Mark Ludmon reviews Gorgon – A Horror Story now playing as part of the Vault Festival 2020 at The Vaults, London.
Gorgon: A Horror Story
Cavern, Vault Festival, London
Vault Festival Website
Grand-Guignol meets Hammer House of Horror via This Life in Elf Lyons’s new show, Gorgon: A Horror Story. In the perfect setting of one of the vaults of Vault Festival, she creates a genuinely horrific tale using an armoury of tools from lighting and sound effects to visceral storytelling. The result is sick, disgusting and as darkly funny as it’s possible to get, guaranteed to delight fans of classic horror.
Deftly structured, the story is told in disparate fragments which are all cleverly pulled together by the end. A police officer unburdens himself to a therapist, a podcast presenter relates her latest true-crime investigation, a forensic scientist details a bloody multiple murder. And through it all, we keep switching back to a young woman, Diana, chatting amiably about her life and her crap day that has left her feeling really angry. Despite a difficult childhood and her parents mysteriously disappearing, she puts on a jolly demeanour as she deals with a controlling boyfriend, an uptight flatmate and concern about her missing sister, Freya. Dressed in a strange garb of brown rags and mask, she is played by Lyons with a sympathetic warmth and charm that doesn’t slip even when she shares her love of taxidermy and its various techniques. An extensive cast of characters is played with impressive versatility by Natalie Williams and David Houston (including Diana’s toxic boyfriend who is alarmingly named after a critic, the Telegraph’s Tristram Saunders).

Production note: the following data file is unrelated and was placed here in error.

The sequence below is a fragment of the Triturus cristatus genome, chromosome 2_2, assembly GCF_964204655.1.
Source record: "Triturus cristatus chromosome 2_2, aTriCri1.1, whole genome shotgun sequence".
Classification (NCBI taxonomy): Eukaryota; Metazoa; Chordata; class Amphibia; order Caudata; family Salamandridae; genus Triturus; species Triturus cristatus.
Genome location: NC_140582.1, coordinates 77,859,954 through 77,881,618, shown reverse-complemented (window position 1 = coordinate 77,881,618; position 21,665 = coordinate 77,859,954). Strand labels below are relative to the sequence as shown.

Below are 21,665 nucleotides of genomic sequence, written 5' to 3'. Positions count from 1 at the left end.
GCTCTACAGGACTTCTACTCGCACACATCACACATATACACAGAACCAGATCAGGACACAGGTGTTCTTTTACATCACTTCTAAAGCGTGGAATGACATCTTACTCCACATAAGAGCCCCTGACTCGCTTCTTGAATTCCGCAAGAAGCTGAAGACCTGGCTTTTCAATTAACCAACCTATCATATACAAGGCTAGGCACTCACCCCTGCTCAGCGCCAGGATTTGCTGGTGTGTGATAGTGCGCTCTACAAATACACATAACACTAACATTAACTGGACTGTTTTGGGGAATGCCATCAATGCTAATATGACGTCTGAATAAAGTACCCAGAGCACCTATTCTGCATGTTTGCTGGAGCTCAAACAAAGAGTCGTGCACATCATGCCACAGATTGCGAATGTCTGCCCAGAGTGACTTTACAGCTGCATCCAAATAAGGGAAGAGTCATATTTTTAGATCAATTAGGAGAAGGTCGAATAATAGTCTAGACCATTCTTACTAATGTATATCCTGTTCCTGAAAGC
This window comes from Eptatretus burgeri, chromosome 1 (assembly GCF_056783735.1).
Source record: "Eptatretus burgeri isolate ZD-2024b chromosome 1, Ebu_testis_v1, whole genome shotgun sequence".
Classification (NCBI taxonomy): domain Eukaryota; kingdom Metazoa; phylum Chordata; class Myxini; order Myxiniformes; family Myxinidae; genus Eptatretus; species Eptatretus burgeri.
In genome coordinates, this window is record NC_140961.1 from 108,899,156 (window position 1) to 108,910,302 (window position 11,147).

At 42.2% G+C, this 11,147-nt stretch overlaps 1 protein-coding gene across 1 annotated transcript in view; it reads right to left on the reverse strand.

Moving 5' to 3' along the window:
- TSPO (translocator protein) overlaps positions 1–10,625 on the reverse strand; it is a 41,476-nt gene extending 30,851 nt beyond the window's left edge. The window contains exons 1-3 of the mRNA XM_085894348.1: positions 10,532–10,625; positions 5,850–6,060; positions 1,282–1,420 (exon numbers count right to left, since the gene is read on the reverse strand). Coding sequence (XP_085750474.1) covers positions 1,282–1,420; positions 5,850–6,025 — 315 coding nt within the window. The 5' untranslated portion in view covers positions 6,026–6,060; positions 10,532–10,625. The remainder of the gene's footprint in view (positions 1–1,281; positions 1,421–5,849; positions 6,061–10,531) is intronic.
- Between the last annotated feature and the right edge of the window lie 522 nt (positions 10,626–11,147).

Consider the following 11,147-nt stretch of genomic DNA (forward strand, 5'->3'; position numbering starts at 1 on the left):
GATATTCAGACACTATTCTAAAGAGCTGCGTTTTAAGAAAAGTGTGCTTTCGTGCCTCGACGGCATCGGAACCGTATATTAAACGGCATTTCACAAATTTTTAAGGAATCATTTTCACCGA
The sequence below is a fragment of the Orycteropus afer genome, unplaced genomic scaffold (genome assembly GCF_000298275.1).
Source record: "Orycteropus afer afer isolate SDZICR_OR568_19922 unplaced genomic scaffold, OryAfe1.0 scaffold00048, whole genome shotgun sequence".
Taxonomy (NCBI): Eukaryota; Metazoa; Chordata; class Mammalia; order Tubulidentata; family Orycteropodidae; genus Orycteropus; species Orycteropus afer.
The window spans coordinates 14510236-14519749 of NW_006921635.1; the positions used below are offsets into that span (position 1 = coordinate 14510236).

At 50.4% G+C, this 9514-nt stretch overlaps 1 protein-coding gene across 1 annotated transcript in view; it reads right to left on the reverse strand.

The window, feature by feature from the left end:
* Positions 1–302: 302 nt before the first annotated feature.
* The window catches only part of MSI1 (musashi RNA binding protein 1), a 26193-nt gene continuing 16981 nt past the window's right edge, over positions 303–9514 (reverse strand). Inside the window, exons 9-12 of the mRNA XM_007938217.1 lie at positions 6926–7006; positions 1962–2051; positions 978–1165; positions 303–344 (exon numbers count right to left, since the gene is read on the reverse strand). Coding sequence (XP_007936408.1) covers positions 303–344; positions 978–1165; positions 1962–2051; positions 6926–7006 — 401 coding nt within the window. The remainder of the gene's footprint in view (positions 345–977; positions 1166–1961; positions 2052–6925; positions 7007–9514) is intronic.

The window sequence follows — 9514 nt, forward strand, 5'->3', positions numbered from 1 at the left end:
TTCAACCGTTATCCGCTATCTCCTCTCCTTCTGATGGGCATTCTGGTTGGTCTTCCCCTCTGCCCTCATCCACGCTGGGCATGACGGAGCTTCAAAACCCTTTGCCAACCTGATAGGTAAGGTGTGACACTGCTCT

With sophisticated lighting design by Lesley Talbot and a soundscape from Molly Isaac, the unsettling atmosphere is established from the start. The audience are immersed in the nightmare vision, surrounded by detached heads and odd-looking mannequins thanks to designer Sophia Pardon. To add to the show’s dark delights, it uses live on-stage foley sound effects, with the performers re-creating everyday sounds, from evisceration to flaying.
Recalling some of the excesses of the blood-soaked melodramas of Paris’s notorious Théâtre du Grand-Guignol, this horror story is not for the squeamish, although it was unclear if this was the reason why one audience member fainted the night I saw it. There is in fact little actual blood and gore – most of the horror exists in our imaginations, conjured up by words and sound.
Running at Vault Festival to 9 February 2020.
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